China warns its nationals of imminent attacks by ‘terrorists’ in Pakistan

(THIS ARTICLE IS COURTESY OF THE HINDUSTAN TIMES OF INDIA)

 

China warns its nationals of imminent attacks by ‘terrorists’ in Pakistan

The alert comes as thousands of Chinese are in Pakistan working on projects in President Xi Jinping’s signature Belt and Road development plan, which aims to link China with the Middle East and Europe.

WORLD Updated: Dec 08, 2017 16:11 IST

Reuters, Beijing
File photo of Pakistan police officers in Islamabad. The Chinese embassy has warned all “Chinese-invested organisations and Chinese citizens to increase security awareness”.
File photo of Pakistan police officers in Islamabad. The Chinese embassy has warned all “Chinese-invested organisations and Chinese citizens to increase security awareness”.(AP)

China on Friday warned its nationals in Pakistan of plans for a series of imminent “terrorist attacks” on Chinese targets there, an unusual alert as it pours funds into infrastructure projects into a country plagued by militancy.

Thousands of Chinese workers have gone to Pakistan following Beijing’s pledge to spend $57 billion there on projects in President Xi Jinping’s signature “Belt and Road” development plan, which aims to link China with the Middle East and Europe.

Protecting employees of Chinese companies, as well as individual entrepreneurs who have followed the investment wave along what is known as the China-Pakistan Economic Corridor, has been a concern for Chinese officials.

“It is understood that terrorists plan in the near term to launch a series of attacks against Chinese organisations and personnel in Pakistan,” the Chinese embassy in Pakistan said in a statement on its website.

The embassy warned all “Chinese-invested organisations and Chinese citizens to increase security awareness, strengthen internal precautions, reduce trips outside as much as possible, and avoid crowded public spaces”.

It also asked Chinese nationals to cooperate with Pakistan’s police and the military, and to alert the embassy in the event of an emergency.

It did not give any further details.

Pakistan’s foreign ministry could not be reached immediately for comment.

China has long worried about disaffected members of its Uighur Muslim minority in its far western region of Xinjiang linking up with militants in Pakistan and Afghanistan.

At the same time, violence in Pakistan’s southwestern Baluchistan province has fuelled concern about security for planned transport and energy links from western China to Pakistan’s deepwater port of Gwadar.

The Taliban, sectarian groups linked to al Qaeda and the Islamic State all operate in Baluchistan, which borders Iran and Afghanistan and is at the centre of the “Belt and Road” initiative.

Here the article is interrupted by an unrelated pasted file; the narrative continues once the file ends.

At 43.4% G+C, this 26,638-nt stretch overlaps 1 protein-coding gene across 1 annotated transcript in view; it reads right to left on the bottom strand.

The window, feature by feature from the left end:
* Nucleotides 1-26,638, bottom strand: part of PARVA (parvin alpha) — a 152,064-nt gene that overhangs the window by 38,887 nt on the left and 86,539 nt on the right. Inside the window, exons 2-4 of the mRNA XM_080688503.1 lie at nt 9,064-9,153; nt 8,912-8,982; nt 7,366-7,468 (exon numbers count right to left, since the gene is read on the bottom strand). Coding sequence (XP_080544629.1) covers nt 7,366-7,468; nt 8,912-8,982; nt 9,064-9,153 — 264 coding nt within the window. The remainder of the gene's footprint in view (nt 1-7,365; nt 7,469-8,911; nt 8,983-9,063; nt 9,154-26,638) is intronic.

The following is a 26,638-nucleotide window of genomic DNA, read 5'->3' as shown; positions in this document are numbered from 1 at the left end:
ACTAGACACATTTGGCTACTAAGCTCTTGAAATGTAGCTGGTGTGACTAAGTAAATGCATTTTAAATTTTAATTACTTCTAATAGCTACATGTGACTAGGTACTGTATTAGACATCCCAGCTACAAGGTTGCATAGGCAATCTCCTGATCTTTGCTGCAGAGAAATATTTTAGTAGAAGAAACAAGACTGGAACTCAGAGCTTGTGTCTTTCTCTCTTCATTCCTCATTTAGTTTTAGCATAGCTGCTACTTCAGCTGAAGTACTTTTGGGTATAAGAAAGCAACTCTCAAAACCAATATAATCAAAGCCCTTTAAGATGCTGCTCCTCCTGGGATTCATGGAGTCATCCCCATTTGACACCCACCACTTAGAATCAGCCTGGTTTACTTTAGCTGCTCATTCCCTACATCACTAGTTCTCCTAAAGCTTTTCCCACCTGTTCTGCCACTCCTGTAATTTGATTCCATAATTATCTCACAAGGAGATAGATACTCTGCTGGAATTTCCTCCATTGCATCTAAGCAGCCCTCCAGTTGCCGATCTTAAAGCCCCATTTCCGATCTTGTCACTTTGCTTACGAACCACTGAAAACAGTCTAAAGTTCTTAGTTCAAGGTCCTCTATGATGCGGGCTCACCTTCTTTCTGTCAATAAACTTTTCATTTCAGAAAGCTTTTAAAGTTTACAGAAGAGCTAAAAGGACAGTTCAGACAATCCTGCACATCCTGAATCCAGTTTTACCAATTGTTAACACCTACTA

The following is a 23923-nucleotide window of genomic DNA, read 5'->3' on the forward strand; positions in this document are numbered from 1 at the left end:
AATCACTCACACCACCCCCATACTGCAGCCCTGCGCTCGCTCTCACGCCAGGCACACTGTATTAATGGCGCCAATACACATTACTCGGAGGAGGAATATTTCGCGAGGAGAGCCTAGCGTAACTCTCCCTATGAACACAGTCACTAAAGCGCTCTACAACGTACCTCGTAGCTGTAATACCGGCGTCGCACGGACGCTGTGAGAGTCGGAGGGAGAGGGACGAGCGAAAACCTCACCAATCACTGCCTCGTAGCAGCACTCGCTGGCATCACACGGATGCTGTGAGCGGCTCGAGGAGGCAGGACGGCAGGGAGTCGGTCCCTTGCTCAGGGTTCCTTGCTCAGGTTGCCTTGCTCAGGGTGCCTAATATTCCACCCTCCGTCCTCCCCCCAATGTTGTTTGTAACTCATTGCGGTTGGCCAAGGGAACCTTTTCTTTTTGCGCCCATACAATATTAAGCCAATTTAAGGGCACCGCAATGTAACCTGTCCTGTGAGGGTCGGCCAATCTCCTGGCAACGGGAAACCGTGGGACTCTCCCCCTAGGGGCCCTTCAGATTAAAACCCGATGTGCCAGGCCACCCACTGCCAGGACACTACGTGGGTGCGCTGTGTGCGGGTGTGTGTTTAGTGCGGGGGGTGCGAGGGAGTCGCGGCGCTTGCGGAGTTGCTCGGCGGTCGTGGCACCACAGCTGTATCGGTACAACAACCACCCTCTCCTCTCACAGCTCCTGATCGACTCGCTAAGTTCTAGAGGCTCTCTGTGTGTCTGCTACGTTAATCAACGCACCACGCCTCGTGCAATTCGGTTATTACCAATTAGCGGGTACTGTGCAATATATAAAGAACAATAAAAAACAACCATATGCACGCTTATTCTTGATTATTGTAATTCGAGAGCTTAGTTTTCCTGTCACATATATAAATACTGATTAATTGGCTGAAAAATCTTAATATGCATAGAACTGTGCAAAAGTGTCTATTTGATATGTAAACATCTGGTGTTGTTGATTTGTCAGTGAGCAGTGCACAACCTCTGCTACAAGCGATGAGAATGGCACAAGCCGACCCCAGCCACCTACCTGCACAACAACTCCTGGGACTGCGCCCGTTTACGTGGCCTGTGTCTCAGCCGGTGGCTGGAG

In addition, separatists there have long battled the government for a greater share of gas and mineral resources, and have a long record of attacking energy and other infrastructure projects.

Islamic State claimed responsibility for killing two kidnapped Chinese teachers in Baluchistan in June, prompting the government in Islamabad to pledge to beef up security for Chinese nationals.

It had already promised a 15,000-strong army division to safeguard projects along the economic corridor.

China’s security concerns abroad have grown along with its global commercial footprint.

In 2016, a suspected suicide car bomber rammed the gates of the Chinese embassy in the Kyrgyz capital Bishkek, killing the attacker and wounding at least three people.

President Trump Did Not Hurt The ‘Middle-East’ Peace Process

 

As those of you who know me, you know very well that I am not a fan of President Trump at all. I still believe that he will be impeached before the November 2018 elections because of his many illegal actions before, during and after the past election. I am simply making my point clear to new readers that I am not a fan of his at all. But, yesterdays (12-06-2017) comments he made about the U.S. recognizing that Jerusalem is the rightful and historic Capital of the Nation of Israel is one of the very few things that I agree with him on. Jerusalem has been the Capital of the Hebrew/Jewish people for at least 2,600 years. Yet I do believe that Jerusalem is the Capital of all people of Palestine, Jewish and otherwise. In fact, I do believe that Jerusalem is the ‘City of God’ so Jerusalem should be considered the whole Worlds Capital City. Yes I know that this view would make all Nations current Capitals actually secondary Capitals to Jerusalem. You see, I believe the Scriptures so I know that after Armageddon that the ‘New Jerusalem’ will come down from Heaven and sit over the ruins of the current Jerusalem and that ‘The Christ’ will rule all of the World from the Temple Mount for evermore.